I didn’t really understand how much cricket cost my parents until I had to start paying for the petrol myself.
I grew up in a coastal town called Wingham, which is about four-and-a-half hours north of Sydney. That meant waking up at 3am on a Sunday, leaving home at 4am and driving to Sydney so I could play for the Sydney Tigers in the women’s comp. I’d get home at around 10:30pm and have to be up for school on Monday morning.
It was full on. I did that for a few years.
Before the solo trips my mum would always cry. She worried about me driving after a game and that I might fall asleep behind the wheel and crash.
They made a lot of sacrifices for me and hopefully if I do make it as a cricketer and get one of those big contracts, making ‘the big bucks,’ I can start to pay them back a little.
I’m on the way.
The last year was the most unexpected thing ever. I’ve gone from not even having a contract to opening the bowling for the Melbourne Renegades in the WBBL and ACT Meteors in the WNCL. I’ve been selected in some Aussie teams and I got to go to Sri Lanka with the National Performance Squad. That was my first overseas trip.
The funny thing is, my mum and dad are still driving to Sydney every weekend because my brother is an absolute gun golfer. He’s looking to turn professional and that’s all he’s focused on. His name is Reid but most of his mates don’t even know that. He’s been called ‘Chopper’ ever since he was born.
We’ve both had very similar experiences, spending all that time on the road. I don’t know how mum and dad did it.
THE AXE HANDLE
I loved growing up in Wingham. It’s super relaxed. There are no traffic lights in town. About 6,000 people live there and I’m probably related to half of them.
My dad is a farrier – someone who shoes horses. I was never interested in following in his footsteps because it’s a bloody tough life being a farrier. You’re bending your back all day. Come to think of it, that isn’t much different to the life of a fast bowler.
My pop is the one who got me into cricket. I used to play backyard cricket at his house all the time. We played on this little concrete path that went from the back steps to the clothes line, which we used as the stumps.
We used an axe handle as a bat. Someone had taken the blade off so we couldn’t hurt ourselves but the handle had a big curve in it, which made hitting the tennis ball a bit more challenging than usual. I have no idea why we didn’t just go and buy a cheap plastic bat. We played with that axe handle for years.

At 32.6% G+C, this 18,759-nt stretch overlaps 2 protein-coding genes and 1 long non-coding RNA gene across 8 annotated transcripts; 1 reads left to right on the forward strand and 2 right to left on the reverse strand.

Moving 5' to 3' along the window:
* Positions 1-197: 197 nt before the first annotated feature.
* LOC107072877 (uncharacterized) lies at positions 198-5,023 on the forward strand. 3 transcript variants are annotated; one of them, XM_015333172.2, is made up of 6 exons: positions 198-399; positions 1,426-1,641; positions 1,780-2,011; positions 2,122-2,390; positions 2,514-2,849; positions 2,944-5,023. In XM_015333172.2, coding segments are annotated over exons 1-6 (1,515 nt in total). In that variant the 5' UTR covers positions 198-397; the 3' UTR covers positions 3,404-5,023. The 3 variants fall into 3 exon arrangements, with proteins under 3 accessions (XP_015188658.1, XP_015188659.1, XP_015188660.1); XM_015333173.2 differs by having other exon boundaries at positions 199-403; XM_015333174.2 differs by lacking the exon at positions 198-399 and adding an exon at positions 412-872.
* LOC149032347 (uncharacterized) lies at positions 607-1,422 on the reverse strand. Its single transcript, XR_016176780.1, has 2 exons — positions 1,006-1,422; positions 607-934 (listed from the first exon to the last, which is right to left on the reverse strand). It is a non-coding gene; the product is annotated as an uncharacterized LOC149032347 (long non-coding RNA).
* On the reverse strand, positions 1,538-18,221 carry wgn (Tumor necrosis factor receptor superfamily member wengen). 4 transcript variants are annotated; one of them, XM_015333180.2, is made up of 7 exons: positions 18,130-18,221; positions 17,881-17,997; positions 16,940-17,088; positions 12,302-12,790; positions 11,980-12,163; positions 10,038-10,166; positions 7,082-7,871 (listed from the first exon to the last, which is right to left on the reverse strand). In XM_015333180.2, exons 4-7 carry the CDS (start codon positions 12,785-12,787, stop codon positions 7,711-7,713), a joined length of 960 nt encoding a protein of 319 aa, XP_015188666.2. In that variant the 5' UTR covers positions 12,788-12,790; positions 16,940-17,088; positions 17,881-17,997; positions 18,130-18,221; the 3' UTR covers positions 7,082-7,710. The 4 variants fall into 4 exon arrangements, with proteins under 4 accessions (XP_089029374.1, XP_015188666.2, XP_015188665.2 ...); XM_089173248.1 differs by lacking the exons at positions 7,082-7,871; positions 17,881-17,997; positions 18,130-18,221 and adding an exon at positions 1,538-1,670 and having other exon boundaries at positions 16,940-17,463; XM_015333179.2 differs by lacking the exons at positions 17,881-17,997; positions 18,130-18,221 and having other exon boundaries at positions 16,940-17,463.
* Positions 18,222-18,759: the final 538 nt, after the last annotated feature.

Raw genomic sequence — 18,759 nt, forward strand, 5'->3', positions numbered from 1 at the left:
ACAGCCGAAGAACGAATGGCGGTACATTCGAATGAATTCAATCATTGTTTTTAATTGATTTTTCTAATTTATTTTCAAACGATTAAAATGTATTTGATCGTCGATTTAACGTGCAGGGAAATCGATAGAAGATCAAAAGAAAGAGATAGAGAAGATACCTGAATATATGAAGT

I wish I had video footage from those days because I reckon it would be pretty funny to watch myself play cricket for the first time. I didn’t even know what an over was back then because I never watched cricket on telly.
I first knew that I had a bit of potential when I got selected for the Manning and NSW invitational school girls rep teams in my first year of cricket. I had no idea what I was doing but I still got picked.
I think it went to my head a little. I thought I was pretty good!
A GIRL AGAINST MEN
Junior cricket finished when I was 16 and I started playing local first grade with the men on Saturdays. I did that for a few years.
I played for Taree, in the same comp as Wingham, so there was plenty of banter. One time, I took a five-fa against them. I copped a fair few glares when I was in town after that game!
It was great playing against the men. I already knew most of the blokes and they were always really respectful. The only sledging I copped wasn’t directed at me. I’d bowl someone out and I’d hear people laughing at the batsman, sledging him for getting bowled by a girl.
It was really satisfying. Some of the blokes I played against had a bit of an ego and thought they could just hit me around the park. Bowling them out gave me a lot of confidence, especially after the disappointment of being dropped from the Breakers Academy team when I was 18.